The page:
Director – Rintaro, Screenplay – Rintaro & Mick Nekoi, Based on the Comic Book Created by Clamp, Producers – Ikeuchi Kazuhiko, Kokoyama Kazuo & Maruyama Masanori, Music – Shimizu Yasuaki. Production Company – Marubeni Corporation.
Two sisters, both opposing Dream Weavers, foretell the coming of the Promised One, Kamui. Kamui will decide the outcome of a battle between the Dragons of the Earth and the Dragons of Heaven, which may forever lay waste to the Earth. The two sisters each gather a team of super-powered individuals to aid Kamui as he struggles against his dark shadow twin for supremacy.
X is fairly much business as usual for anime. The film rehashes all the basic themes of anime – the youthful hero who struggles with superpowers beyond their control; city-wracking apocalyptic battles; casual ultra-violence; titanic struggles between almost sentimentalised forces of good and evil; the love of a virtuously innocent heroine.
The problem with X is that it is minimalist anime. The animation is limited – the characters all have triangular faces and do not move a great deal. This creates one of the film’s largest problems – that it is frequently difficult to tell characters apart. There is a large team of heroic supporters and evil minions – it seems less to be X than an anime X-Men – but it becomes difficult to keep track of who is who and what side they are on. To add to the confusion, there is also a good and evil version of the hero and two opposing Dream Weaver sisters. Plotting is equally minimalist – Kamui is the Promised One but promised by whom we never know, he is just promised; there are all manner of interdimensional battles but frequently what they are fighting for is none too clear. There are some occasionally novel images – that of a secret spiritual world that lives beneath the nodal points of Tokyo and weaves its waking life.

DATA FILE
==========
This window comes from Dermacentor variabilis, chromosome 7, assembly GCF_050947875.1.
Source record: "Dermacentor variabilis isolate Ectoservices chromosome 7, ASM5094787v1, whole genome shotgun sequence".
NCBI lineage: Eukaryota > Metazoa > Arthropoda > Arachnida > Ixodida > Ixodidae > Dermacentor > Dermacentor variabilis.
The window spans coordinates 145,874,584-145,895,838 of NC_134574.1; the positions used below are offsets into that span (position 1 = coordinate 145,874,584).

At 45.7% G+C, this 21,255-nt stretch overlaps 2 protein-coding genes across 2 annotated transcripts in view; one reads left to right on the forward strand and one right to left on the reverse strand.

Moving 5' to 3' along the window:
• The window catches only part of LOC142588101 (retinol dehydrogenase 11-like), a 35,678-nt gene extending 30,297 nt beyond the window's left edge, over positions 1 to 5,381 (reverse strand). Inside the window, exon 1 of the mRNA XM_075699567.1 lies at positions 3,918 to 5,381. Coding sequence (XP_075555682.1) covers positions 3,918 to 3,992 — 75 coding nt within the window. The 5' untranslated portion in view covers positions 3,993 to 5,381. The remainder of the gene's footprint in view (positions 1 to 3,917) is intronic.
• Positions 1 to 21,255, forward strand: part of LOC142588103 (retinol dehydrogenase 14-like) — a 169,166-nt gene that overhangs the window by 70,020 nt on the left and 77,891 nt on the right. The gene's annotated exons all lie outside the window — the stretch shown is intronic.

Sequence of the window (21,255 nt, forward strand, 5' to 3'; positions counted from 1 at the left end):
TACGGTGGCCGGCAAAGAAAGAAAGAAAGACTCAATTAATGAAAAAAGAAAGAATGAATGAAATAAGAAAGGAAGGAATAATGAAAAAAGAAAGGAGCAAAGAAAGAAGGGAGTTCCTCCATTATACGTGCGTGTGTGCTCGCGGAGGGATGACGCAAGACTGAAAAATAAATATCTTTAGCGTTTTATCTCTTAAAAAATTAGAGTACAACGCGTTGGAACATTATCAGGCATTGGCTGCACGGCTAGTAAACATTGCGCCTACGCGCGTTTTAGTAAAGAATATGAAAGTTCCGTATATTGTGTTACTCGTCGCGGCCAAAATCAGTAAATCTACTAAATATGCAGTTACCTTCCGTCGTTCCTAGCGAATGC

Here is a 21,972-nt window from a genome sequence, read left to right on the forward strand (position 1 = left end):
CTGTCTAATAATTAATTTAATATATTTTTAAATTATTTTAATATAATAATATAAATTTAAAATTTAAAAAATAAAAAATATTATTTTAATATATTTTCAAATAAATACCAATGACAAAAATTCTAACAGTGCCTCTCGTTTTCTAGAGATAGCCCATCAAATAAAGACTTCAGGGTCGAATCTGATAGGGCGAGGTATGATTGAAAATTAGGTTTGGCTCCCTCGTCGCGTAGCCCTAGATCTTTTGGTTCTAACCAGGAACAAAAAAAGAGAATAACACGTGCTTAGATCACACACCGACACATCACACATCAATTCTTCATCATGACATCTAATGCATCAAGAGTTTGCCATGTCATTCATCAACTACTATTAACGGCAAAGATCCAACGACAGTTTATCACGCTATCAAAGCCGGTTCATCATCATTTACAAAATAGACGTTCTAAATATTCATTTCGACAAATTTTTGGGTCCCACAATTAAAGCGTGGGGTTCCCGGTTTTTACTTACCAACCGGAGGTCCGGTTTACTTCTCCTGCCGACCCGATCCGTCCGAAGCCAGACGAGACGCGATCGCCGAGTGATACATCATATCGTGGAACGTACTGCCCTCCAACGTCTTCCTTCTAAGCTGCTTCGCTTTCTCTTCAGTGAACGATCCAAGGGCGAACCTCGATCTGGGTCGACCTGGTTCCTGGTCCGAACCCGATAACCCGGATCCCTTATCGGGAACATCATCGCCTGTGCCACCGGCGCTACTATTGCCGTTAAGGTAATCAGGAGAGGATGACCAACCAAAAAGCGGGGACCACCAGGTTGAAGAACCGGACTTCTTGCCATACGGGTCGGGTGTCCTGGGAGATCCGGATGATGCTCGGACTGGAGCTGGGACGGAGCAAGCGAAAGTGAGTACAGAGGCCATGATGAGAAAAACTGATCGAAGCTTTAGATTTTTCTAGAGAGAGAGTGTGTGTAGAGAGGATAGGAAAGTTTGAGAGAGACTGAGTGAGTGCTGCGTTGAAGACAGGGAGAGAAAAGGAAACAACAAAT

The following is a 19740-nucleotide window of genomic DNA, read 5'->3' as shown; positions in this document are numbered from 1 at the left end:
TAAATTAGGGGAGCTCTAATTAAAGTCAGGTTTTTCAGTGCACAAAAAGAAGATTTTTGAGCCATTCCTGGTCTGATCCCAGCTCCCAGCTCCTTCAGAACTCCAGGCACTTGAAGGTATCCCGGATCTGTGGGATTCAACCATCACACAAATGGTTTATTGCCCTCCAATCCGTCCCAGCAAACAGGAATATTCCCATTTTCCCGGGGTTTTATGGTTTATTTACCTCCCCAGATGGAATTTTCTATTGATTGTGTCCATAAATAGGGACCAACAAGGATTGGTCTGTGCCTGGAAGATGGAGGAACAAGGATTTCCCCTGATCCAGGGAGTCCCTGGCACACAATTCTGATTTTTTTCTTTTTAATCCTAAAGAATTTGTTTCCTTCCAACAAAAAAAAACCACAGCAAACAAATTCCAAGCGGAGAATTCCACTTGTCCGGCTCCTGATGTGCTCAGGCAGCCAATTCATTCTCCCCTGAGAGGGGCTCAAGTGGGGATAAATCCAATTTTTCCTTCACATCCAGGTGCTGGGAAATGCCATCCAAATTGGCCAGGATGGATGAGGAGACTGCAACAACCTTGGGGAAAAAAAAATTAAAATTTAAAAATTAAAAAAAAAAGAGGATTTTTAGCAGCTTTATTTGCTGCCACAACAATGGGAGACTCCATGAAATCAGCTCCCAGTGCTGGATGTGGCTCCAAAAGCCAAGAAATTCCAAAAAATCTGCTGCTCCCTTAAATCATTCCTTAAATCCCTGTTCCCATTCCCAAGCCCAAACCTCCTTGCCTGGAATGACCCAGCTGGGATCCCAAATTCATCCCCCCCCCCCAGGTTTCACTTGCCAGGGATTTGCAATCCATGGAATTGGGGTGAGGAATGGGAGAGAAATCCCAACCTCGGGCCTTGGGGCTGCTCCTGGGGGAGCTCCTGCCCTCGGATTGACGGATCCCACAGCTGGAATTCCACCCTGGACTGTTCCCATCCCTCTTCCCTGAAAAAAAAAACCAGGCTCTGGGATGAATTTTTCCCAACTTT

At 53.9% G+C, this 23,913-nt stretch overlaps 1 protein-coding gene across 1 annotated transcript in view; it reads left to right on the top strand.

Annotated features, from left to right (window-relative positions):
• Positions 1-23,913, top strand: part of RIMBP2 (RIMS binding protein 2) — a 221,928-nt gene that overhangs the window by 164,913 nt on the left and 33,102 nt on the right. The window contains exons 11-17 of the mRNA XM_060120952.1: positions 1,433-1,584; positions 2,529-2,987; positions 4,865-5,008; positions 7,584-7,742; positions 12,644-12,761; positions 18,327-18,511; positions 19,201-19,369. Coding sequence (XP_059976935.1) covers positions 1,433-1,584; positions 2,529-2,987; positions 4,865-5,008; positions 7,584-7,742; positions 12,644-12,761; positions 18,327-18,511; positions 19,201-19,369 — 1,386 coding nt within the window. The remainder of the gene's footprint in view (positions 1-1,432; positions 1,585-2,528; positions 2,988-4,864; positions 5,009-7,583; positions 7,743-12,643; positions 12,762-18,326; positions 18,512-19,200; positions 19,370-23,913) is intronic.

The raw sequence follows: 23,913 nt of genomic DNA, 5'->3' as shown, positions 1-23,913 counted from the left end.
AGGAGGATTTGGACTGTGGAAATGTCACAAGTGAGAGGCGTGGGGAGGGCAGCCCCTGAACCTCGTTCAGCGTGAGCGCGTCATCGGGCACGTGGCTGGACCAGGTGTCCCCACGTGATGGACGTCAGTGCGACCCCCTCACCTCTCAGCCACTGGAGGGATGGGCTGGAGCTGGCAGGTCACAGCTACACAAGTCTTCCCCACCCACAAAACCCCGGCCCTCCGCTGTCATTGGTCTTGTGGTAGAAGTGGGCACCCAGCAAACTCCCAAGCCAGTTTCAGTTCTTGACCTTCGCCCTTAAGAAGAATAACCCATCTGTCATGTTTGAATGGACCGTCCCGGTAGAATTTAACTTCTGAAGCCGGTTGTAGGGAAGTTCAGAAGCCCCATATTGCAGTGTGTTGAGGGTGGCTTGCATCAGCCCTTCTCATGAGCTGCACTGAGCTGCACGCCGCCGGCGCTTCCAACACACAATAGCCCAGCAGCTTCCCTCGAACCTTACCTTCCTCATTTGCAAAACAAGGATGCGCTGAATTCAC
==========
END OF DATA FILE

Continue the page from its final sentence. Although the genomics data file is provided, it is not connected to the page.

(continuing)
Mostly though, the film’s appeal is anime’s one as eye candy – mid-air sword battles, blowing blossom petals, the hero’s mother producing a sword Excalibur-like from her stomach, lacerating raindrops, and of course the mass destruction and dizzying changes of scale between the epic sized and the fragile that anime specialises in.
Director Rintaro also made Galaxy Express 999 (1979), Adieu, Galaxy Express 999 (1981), Harmageddon (1982), Revenge of the Ninja Warrior (1985), an episode of the anime anthology Neo Tokyo (1987), Doomed Megalopolis (1991), the amazing Metropolis (2001), the thirteen-part OVA mini-series Space Pirate Captain Harlock: The Endless Odyssey (2002) and Yona Yona Penguin (2009).